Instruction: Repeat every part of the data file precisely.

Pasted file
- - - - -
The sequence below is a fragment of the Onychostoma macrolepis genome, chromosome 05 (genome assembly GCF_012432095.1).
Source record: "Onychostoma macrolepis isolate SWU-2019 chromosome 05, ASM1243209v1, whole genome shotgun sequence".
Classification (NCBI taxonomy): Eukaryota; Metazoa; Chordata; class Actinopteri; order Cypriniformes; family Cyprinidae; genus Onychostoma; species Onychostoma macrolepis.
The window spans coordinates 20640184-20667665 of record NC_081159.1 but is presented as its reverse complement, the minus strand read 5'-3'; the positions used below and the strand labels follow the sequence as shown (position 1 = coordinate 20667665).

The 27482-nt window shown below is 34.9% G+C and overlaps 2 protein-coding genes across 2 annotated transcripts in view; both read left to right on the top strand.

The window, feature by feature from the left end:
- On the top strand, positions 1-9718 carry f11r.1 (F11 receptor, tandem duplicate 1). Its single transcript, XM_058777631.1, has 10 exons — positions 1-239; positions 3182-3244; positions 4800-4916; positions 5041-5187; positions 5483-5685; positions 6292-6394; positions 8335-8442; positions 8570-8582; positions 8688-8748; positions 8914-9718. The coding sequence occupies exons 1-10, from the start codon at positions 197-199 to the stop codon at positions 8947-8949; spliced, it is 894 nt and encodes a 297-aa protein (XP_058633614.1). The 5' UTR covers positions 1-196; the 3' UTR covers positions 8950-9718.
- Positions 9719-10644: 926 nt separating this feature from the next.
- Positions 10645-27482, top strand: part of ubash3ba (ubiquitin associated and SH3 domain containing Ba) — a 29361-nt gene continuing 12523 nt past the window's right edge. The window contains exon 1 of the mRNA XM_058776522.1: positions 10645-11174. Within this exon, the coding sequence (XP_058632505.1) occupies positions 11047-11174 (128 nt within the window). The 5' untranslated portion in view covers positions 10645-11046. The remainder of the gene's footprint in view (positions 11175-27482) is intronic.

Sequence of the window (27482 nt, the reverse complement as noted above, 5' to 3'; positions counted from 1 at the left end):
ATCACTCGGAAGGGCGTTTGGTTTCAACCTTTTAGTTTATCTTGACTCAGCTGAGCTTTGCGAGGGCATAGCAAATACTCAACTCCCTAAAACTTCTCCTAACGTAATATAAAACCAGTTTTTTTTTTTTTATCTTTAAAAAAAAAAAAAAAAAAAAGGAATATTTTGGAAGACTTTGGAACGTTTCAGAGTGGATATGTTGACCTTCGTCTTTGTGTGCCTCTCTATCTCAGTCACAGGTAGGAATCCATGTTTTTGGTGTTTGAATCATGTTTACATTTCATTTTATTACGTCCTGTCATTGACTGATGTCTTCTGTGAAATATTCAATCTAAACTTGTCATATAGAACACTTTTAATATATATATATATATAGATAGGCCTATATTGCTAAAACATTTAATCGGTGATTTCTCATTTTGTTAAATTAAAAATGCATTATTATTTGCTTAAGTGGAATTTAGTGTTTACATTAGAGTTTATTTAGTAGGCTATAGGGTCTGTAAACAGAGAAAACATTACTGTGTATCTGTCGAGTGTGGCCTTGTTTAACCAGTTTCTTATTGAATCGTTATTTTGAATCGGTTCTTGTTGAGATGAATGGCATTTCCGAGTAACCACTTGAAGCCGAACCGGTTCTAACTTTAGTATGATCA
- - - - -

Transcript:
The sequence below is a fragment of the Onychostoma macrolepis genome, chromosome 05 (genome assembly GCF_012432095.1).
Source record: "Onychostoma macrolepis isolate SWU-2019 chromosome 05, ASM1243209v1, whole genome shotgun sequence".
Classification (NCBI taxonomy): Eukaryota; Metazoa; Chordata; class Actinopteri; order Cypriniformes; family Cyprinidae; genus Onychostoma; species Onychostoma macrolepis.
The window spans coordinates 20640184-20667665 of record NC_081159.1 but is presented as its reverse complement, the minus strand read 5'-3'; the positions used below and the strand labels follow the sequence as shown (position 1 = coordinate 20667665).

The 27482-nt window shown below is 34.9% G+C and overlaps 2 protein-coding genes across 2 annotated transcripts in view; both read left to right on the top strand.

The window, feature by feature from the left end:
- On the top strand, positions 1-9718 carry f11r.1 (F11 receptor, tandem duplicate 1). Its single transcript, XM_058777631.1, has 10 exons — positions 1-239; positions 3182-3244; positions 4800-4916; positions 5041-5187; positions 5483-5685; positions 6292-6394; positions 8335-8442; positions 8570-8582; positions 8688-8748; positions 8914-9718. The coding sequence occupies exons 1-10, from the start codon at positions 197-199 to the stop codon at positions 8947-8949; spliced, it is 894 nt and encodes a 297-aa protein (XP_058633614.1). The 5' UTR covers positions 1-196; the 3' UTR covers positions 8950-9718.
- Positions 9719-10644: 926 nt separating this feature from the next.
- Positions 10645-27482, top strand: part of ubash3ba (ubiquitin associated and SH3 domain containing Ba) — a 29361-nt gene continuing 12523 nt past the window's right edge. The window contains exon 1 of the mRNA XM_058776522.1: positions 10645-11174. Within this exon, the coding sequence (XP_058632505.1) occupies positions 11047-11174 (128 nt within the window). The 5' untranslated portion in view covers positions 10645-11046. The remainder of the gene's footprint in view (positions 11175-27482) is intronic.

Sequence of the window (27482 nt, the reverse complement as noted above, 5' to 3'; positions counted from 1 at the left end):
ATCACTCGGAAGGGCGTTTGGTTTCAACCTTTTAGTTTATCTTGACTCAGCTGAGCTTTGCGAGGGCATAGCAAATACTCAACTCCCTAAAACTTCTCCTAACGTAATATAAAACCAGTTTTTTTTTTTTTATCTTTAAAAAAAAAAAAAAAAAAAAGGAATATTTTGGAAGACTTTGGAACGTTTCAGAGTGGATATGTTGACCTTCGTCTTTGTGTGCCTCTCTATCTCAGTCACAGGTAGGAATCCATGTTTTTGGTGTTTGAATCATGTTTACATTTCATTTTATTACGTCCTGTCATTGACTGATGTCTTCTGTGAAATATTCAATCTAAACTTGTCATATAGAACACTTTTAATATATATATATATATAGATAGGCCTATATTGCTAAAACATTTAATCGGTGATTTCTCATTTTGTTAAATTAAAAATGCATTATTATTTGCTTAAGTGGAATTTAGTGTTTACATTAGAGTTTATTTAGTAGGCTATAGGGTCTGTAAACAGAGAAAACATTACTGTGTATCTGTCGAGTGTGGCCTTGTTTAACCAGTTTCTTATTGAATCGTTATTTTGAATCGGTTCTTGTTGAGATGAATGGCATTTCCGAGTAACCACTTGAAGCCGAACCGGTTCTAACTTTAGTATGATCA